I recently discovered the Booth at the End during a very boring Saturday. With nothing better do due I decided to check this show out after seeing it advertised several times on Hulu. This became one of those odd moments where I (A) wanted to kick myself for not finding it sooner and (B) was glad that I was able to watch the first two seasons all in one go.
The Booth at the End is a web series originally produced by the FX network website. Despite a bit of research I could not figure out if they are still involved or not. Either way it is currently showing exclusively on Hulu. It is what I have termed a type one web series, which is a series that is produced by a professional studio and using professional actors for distribution on the web.
The premise is that there is a man who sits in a booth in a diner. People will come to him with something they want. He will make a deal with them, where he gives them a task to do and when they complete the task they will get what they want. Part of the deal is that the people have to check in with the man and give him an update on how their task is progressing. The things the people want can range from money, to curing a child of cancer to bringing the dead back to life.
The tasks will often not appear to have anything to do with the goal, but are always something the person asking would not do of their own will. The man who wants his son cured of cancer must find and kill a 5 year old girl. The girl who wants money to save her father’s restaurant must find a shut in and make them leave their home. The young man who wants to be immortal must “mark three people” with no explanation of what that means. Another twist is that the man does not directly give the reward. Instead completing the task causes the reward to manifest on its own. In many cases the stories intertwine. One man is given the task of protecting the girl that the other man is tasked with killing.
Some people complete their tasks and they always get what they asked for. Others try and fail and still get what they want. Some are stopped by others and get nothing. And some realize that what they wanted isn’t what they really wanted after all and abandon the task.
The entire series takes place in the diner so the story is told by the people coming in to update the man. This is obviously dictated by the show’s limited budget, but rather than a weakness the show makes this aspect one of its strengths. Normally you want to follow the “show, not tell” paradigm, but here the reverse is true. What you have is a collection of private conversations and the emotion displayed is often that of someone dealing with the aftermath of their actions.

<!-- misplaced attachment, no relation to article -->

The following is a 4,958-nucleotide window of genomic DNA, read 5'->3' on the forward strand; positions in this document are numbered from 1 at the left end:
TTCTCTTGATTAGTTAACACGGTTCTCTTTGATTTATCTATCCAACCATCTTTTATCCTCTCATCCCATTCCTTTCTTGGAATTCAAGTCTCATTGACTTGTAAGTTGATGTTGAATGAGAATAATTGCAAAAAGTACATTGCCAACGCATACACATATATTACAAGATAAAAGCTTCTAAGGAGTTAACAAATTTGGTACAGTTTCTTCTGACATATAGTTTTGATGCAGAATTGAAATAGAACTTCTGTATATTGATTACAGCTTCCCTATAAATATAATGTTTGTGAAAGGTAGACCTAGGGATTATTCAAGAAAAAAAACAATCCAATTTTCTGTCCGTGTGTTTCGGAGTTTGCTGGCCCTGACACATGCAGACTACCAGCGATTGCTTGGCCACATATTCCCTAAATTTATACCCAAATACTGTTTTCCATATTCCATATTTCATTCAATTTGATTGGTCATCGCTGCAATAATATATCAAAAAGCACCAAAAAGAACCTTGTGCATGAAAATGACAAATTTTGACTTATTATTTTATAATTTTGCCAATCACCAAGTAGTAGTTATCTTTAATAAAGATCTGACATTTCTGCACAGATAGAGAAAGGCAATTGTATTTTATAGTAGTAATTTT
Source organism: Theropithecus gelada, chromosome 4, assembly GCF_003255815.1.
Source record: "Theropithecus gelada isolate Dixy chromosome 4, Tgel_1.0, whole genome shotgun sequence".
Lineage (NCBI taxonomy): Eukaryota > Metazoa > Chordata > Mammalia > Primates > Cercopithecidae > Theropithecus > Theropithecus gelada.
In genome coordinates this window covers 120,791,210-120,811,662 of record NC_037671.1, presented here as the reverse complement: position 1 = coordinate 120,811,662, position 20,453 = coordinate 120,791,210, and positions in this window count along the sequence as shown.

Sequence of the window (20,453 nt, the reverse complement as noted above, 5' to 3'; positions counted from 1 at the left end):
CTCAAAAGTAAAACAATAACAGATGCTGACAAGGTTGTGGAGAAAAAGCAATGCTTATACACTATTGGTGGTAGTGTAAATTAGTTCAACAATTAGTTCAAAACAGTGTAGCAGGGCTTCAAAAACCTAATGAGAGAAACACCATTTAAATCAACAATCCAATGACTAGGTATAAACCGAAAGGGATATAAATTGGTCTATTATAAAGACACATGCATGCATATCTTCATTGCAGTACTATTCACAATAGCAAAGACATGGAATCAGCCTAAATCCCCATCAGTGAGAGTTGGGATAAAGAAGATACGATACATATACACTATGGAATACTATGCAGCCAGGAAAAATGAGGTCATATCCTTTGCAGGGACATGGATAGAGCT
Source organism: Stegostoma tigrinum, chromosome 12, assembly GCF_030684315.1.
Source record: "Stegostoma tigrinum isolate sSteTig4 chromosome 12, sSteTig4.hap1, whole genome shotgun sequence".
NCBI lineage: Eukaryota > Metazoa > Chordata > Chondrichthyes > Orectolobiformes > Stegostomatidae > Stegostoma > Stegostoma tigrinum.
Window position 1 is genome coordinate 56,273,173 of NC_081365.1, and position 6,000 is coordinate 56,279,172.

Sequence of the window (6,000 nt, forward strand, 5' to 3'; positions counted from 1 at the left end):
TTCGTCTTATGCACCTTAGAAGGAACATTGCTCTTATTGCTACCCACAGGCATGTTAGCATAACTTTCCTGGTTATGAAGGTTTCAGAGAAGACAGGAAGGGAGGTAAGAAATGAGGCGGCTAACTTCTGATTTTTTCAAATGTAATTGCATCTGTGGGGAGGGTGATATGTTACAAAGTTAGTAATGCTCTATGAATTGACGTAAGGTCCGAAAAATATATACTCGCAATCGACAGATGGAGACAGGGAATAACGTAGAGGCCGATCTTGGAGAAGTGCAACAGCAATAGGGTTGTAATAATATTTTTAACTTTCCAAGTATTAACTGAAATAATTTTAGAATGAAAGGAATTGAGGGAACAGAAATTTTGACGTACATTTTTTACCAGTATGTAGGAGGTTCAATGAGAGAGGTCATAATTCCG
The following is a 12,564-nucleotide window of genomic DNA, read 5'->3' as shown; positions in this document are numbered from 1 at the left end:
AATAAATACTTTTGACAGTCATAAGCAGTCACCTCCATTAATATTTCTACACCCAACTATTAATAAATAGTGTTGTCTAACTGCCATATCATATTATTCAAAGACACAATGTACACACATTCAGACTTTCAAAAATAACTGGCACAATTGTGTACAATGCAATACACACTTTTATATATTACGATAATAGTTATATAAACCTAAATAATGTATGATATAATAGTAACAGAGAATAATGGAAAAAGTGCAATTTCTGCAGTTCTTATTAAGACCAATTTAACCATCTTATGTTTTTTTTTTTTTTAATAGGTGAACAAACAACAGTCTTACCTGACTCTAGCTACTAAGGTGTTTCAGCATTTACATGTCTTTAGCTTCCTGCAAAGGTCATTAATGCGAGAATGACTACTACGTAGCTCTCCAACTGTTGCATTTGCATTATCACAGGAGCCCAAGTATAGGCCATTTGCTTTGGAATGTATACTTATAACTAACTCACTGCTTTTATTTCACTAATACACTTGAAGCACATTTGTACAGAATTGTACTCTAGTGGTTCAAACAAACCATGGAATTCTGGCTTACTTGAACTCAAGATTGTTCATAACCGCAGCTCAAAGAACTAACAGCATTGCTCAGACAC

As is often the case, when you are dealing with a low budget show you need to step up in writing and acting to make up for it. I honestly believe that several actors on this series are using scenes from it on their demo reels. The scripts are strong and clever. It is amazing the amount of information they convey not only in what they say, but what they leave unsaid.
The actors on the show are a collection of actors that you see in supporting roles or guest star roles on other shows. The lead is played by Xander Berkeley who is familiar face from shows like 24 and Nikita. His unnamed character, called only the Man in the credits is a calm collected person who seems a bit detached. The man seems to have no vested interest in the people he deals with completing their tasks or not. Berkeley underplays the man but still conveys that a lot is going on under the surface.
The other stand out character is Doris played by Jenni Blong who True Blood fans will recognize as Sookie’s mother. Doris is the waitress at the diner in the first season. She does not ask the man for anything, seeming only interested in getting to know him, something he is not comfortable with. In the second season when the man moves to another diner she shows up again and reveals that there may be more going on with her.
Two other stand-out performances are Jennifer Del Rosario, who plays Melody, the only other character to appear in both seasons, and Noel Fisher who plays Dillon, a man who wants immortality whose story crosses over with Melody. Both provide very emotionally performances with Fisher providing one of the most heartbreaking performances of the whole series in his last appearance. If there is any justice he will find more work based on just that.
The nature of the show naturally provokes a lot of online speculation from its fans. Most center on the nature of the man, but I think there is a lot more interesting details in the other characters. The man is not the protagonist of the series; at least not in season one. He is a well written plot device, he servers to motivate the people who deal with him, but they are the ones that grow and change. Second season gives the man more to work with himself, giving him some growth as well, but even then it is the people who come to him that are interesting.
Put yourself in their shoes. You learn there is a man who can give you anything you want as long as you fulfill a deal with him. The deal will be difficult, maybe even unthinkable, but you will get what you want. How far are you willing to go for what you want? That’s the hook of the series.
As for the nature of the man, a lot of fans want to put him in Judo-Christian terms. They speculate that he is either the Devil or an angel. I personally think that is too simple for this show. If we look at him in context of archetype he is a trickster. He provides a deal that allows people to face a truth about who they really are while they work to complete their tasks.
I would give The Booth at the End a solid grade of A as a web series. I encourage everyone to check it out.